I did want the walk to take me on a journey. I don't want to shape my adventure.

SW: (Trigger warning) There were some tough experiences on the journey, too. Would you like to share insight about what you learned following the sexual assault?

AM: I think it's important to share the story because it continues to perpetuate the sense of forgiveness—of how I chose courage, how each of us can do that, and it was through this experience that I had that helped me to understand that if I could get through this one thing, I could do anything. If I could survive the desert, I could walk anywhere.

And so, in Mongolia, when the nomad came in, it was the middle of the night. I gave a TEDx Talk called "Courage is a Verb," and that gives a little bit more description, but the challenge is that most girls will experience being molested or being forced to do something sexually that they don't want to do, and by telling the story of that, I only hope that it would help any other girl move through that and find their ability to thrive and feel good in their bodies and feel safe in the world.

And so that night, when the sexual assault happened, after I gathered up all my stuff, and I'm frantically running in the darkness of the steppes of Mongolia, going, 'OK, what am I doing,' there's no police to go to, there's no house to go to—the village is another day's walk—what am I doing? So I just found this little ravine and I realized I have two choices. I'm at a crossroads. I could go home. My worst fear has just come true, I have now been validated that the world is unsafe. I'll just go home, and everyone will understand why I gave up that because of this one experience. Or, I could choose to keep walking. And this is where the stories that women had shared helped me so much. I'm deeply inspired by women who have had to endure incredible hardship and turned around to say, you know what, I'm strong. I can get through this.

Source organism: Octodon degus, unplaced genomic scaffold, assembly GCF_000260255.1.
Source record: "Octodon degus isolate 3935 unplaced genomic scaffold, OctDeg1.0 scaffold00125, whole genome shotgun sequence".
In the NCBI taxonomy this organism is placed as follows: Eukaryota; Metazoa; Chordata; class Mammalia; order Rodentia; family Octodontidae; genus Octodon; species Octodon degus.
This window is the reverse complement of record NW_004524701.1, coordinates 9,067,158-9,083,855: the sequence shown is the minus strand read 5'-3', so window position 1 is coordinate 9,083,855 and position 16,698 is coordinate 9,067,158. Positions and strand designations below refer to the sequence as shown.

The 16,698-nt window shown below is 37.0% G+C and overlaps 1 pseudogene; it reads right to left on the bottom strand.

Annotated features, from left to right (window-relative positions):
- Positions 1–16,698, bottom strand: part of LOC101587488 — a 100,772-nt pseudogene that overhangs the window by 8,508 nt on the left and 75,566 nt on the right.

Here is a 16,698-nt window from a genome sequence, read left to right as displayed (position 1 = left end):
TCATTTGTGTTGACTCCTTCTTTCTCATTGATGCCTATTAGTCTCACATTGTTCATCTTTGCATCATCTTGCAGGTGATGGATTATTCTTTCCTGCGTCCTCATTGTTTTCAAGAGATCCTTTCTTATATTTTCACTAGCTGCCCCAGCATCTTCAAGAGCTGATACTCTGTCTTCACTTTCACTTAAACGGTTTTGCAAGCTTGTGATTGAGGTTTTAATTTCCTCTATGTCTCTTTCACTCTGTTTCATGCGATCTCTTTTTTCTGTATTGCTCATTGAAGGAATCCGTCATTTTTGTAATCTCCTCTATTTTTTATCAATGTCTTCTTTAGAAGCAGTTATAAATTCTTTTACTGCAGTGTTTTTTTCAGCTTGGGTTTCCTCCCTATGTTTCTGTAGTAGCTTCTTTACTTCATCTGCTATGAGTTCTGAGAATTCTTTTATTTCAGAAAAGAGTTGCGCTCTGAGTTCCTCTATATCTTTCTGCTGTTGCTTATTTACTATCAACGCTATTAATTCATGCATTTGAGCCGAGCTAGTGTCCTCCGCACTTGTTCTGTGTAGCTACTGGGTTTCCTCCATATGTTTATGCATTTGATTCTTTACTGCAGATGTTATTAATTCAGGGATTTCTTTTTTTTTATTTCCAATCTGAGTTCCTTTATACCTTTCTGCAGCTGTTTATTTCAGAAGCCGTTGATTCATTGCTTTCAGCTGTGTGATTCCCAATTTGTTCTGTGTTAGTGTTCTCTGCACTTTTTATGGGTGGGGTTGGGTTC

Before her journey, Maxwell was a life coach and a business consultant, primarily for women. Following her journey, she's working on a book. More information on Maxwell and her journey is available at

WATCH: Maxwell's TEDx talk at the University of Edinburgh:

About The Author

Nicole Vulcan

Nicole Vulcan has been editor of the Source since 2016. While the pandemic reduced "hobbies" to "aspirations," you can mostly find her raising chickens, walking dogs, riding all the bikes and attempting to turn a high desert scrap of land into a permaculture oasis. (Progress: slow.)